In Canada, the laws concerning asbestos can at times appear contradictory. The country has put nationwide regulations in place banning the use of certain types of asbestos in many products, yet the country continues to export chrysotile asbestos to developing countries around the world, a scenario that many Canadians find to be quite perplexing.
Asbestos legislation in Canada can best be characterized as a struggle between the government and the asbestos industry, opposed by medical organizations, labor unions and concerned citizens who truly understand the dangers of asbestos use. Recently, a number of politicians have supported the asbestos ban, rallying to pass laws that will eventually lower Canada’s startlingly-high rate of asbestos-related deaths. Many people, however, still defend the industry.
Regulations on Asbestos Use
The Canadian Government has indeed imposed some regulations on asbestos use. According to Health Canada, "The sale of pure asbestos and certain high-risk consumer products that are composed of or contain asbestos fibres is strictly regulated under the Hazardous Products Act. In addition, the emissions of asbestos into the environment from mining and milling operations are subject to the Canadian Environmental Protection Act."
Currently, the country is spending billions of dollars to remove asbestos from schools, factories, plants and other commercial buildings.
Until just recently, laws permitted the use of chrysotile asbestos in certain childrenâ€™s toys in Canada, and as recently as 2010, the government was considering the possibility of reopening the open pit Jeffrey Mine in Quebec, which would allow the asbestos exports industry to grow. Proponents claim that the industry promotes safe use of asbestos in the countries to which they sell. Those who oppose the asbestos exports industry claim that most of these countries do not have proper health and safety regulations in place to regulate use of the material.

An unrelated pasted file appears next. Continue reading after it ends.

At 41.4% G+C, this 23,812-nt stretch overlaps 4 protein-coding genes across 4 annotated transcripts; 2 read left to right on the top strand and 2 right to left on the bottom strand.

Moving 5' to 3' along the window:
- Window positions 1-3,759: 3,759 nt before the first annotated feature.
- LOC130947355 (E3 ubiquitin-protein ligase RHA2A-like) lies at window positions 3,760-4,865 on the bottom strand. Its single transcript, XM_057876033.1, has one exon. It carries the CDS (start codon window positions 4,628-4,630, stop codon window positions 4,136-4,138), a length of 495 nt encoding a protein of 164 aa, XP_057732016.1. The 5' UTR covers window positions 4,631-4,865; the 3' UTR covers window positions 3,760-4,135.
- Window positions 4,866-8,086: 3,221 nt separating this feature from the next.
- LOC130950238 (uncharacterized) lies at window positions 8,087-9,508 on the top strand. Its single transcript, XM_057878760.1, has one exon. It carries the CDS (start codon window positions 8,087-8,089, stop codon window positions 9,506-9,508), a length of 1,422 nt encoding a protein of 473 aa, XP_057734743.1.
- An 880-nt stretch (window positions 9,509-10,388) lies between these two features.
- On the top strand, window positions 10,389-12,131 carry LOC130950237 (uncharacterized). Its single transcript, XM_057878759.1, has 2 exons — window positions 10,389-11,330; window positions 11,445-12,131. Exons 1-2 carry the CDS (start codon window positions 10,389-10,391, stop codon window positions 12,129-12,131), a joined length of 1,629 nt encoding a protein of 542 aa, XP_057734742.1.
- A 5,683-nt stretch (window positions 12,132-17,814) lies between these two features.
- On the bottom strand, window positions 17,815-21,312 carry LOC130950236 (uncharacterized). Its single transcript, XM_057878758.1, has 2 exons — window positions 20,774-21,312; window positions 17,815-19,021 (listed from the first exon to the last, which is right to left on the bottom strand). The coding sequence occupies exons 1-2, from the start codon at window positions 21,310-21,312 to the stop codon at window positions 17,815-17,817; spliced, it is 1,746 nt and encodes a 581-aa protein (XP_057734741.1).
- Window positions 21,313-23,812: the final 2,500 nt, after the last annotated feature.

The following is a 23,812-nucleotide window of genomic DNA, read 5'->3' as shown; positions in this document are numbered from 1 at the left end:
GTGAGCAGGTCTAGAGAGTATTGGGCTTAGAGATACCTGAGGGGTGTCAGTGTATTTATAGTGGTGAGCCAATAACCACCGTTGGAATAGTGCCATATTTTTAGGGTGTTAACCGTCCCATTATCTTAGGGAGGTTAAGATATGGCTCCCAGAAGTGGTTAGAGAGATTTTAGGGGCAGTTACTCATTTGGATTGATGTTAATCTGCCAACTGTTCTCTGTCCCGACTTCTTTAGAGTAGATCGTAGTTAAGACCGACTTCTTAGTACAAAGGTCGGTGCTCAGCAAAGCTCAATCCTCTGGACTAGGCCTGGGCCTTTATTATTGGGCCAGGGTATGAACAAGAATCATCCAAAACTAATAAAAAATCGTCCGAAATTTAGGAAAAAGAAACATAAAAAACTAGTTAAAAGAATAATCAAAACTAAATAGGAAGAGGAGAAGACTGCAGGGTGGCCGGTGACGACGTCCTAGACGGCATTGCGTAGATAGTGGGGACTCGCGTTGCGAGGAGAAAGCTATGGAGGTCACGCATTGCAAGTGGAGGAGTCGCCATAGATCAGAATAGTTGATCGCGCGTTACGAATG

Due to the controversy surrounding the asbestos industry in Canada, it is not expected that an overall ban on asbestos will happen soon. Canada successfully led a campaign to block the listing of asbestos as a toxic material on the Prior Informed Consent list at the Rotterdam Convention in 2004 and then again in 2008, backed by a number of other countries with an interest in asbestos mining.
Health Canada Study
In early 2008, it was revealed that Health Canada had quietly begun a study on the dangers of chrysotile asbestos. The organization said it was undertaking the research to "help further Canada's knowledge of chrysotile asbestos fibres in relation to human health" and to update the World Health Organization's last published assessment on the subject from 1998.
Unfortunately, the two scientists on the project were supporters of the chrysotile asbestos industry, and the organization refused to announce when the results of the study would be released. In a written statement, Health Canada said that they found chrysotile asbestos to be "safe when used under controlled conditions," and safe use of the material would be regulated by Canada both domestically and abroad.
Thanks to http://www.asbestos.com/